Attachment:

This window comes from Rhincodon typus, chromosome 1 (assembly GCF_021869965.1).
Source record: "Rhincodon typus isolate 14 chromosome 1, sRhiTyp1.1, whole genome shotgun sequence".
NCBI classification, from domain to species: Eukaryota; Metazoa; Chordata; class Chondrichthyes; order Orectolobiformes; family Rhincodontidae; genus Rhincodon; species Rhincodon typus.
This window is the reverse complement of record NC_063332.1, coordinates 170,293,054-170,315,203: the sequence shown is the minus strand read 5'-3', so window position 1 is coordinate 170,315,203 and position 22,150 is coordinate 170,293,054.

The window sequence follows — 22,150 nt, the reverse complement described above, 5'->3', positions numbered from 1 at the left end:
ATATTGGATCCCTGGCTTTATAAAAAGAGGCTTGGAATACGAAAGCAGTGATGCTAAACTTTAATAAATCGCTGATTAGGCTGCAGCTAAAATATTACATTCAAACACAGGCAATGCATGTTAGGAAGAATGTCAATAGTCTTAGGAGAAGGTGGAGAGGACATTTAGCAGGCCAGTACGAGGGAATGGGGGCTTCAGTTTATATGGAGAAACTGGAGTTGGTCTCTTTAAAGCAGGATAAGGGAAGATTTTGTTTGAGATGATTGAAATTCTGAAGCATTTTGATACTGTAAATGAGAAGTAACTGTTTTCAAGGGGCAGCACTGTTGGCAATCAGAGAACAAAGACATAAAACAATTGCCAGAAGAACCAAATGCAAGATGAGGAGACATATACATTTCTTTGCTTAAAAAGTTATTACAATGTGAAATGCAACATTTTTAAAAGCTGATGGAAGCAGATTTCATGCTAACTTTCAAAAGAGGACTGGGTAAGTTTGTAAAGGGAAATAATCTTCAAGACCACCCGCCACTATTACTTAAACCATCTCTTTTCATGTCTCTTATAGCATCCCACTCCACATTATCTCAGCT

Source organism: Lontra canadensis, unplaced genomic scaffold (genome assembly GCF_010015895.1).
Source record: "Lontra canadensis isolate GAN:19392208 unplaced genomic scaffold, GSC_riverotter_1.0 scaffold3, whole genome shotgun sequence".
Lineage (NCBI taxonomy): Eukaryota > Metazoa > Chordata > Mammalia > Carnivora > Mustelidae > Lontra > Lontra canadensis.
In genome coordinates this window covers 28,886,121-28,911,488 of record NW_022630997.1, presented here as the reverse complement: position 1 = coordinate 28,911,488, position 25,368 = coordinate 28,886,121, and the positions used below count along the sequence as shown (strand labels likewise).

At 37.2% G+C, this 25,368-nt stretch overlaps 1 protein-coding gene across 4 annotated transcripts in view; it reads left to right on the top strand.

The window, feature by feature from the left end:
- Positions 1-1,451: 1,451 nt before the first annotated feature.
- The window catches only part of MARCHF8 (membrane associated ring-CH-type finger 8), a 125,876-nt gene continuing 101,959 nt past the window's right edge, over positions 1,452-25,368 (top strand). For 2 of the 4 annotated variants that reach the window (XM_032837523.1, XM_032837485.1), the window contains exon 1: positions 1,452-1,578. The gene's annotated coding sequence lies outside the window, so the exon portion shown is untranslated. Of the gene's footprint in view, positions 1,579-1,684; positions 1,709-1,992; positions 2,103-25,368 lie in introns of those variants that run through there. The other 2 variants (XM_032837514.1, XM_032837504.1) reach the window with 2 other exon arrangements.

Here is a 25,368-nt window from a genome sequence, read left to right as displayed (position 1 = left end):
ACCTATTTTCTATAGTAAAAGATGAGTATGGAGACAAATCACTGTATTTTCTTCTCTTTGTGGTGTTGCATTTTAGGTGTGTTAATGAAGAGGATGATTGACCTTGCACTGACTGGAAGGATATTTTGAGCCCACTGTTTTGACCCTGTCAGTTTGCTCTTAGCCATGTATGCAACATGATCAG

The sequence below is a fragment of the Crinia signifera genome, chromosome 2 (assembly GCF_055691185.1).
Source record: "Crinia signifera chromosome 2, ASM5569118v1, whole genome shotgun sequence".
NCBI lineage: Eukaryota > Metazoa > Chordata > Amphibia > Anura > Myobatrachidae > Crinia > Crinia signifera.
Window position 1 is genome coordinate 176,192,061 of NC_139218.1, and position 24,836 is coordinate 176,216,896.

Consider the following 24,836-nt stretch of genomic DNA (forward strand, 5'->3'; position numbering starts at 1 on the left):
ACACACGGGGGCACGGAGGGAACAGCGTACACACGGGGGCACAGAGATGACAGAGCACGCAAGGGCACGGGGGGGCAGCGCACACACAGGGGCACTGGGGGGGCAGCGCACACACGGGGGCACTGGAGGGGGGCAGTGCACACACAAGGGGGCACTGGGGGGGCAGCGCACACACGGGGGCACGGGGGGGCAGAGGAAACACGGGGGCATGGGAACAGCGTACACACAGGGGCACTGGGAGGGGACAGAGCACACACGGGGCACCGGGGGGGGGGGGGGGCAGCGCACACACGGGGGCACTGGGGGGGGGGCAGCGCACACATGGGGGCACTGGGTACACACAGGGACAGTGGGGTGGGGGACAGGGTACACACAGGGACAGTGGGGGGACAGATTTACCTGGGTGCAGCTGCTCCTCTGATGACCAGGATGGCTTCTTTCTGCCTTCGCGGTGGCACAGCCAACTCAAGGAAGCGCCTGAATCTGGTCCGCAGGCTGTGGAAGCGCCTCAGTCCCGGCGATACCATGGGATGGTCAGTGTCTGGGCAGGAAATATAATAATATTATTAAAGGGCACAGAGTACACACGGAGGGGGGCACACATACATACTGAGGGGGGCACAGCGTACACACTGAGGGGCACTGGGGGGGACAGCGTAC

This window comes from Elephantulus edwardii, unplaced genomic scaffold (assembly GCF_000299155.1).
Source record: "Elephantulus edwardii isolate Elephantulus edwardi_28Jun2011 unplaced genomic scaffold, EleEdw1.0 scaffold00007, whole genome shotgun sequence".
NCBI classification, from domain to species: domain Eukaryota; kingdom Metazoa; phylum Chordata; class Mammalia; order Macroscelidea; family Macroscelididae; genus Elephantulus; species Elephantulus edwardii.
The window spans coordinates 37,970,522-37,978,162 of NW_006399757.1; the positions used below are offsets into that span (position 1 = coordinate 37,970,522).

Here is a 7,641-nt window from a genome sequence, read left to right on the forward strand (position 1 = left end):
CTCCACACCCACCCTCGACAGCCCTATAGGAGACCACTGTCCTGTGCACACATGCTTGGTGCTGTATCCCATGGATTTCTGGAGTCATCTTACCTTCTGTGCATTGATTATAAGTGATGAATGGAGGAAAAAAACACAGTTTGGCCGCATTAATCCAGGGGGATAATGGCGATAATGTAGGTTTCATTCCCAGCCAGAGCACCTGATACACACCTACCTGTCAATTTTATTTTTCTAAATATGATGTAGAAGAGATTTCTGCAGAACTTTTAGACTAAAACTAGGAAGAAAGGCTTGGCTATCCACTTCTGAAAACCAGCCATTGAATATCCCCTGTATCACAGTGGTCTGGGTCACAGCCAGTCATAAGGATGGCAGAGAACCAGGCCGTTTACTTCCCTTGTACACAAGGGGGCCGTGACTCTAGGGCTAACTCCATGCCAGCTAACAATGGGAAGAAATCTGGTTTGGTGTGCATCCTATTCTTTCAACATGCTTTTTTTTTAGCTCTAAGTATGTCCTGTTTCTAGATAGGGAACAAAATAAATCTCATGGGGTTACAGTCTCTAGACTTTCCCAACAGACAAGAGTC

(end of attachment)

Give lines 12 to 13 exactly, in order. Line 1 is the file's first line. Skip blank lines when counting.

The window, feature by feature from the left end:
- Positions 1-1,451: 1,451 nt before the first annotated feature.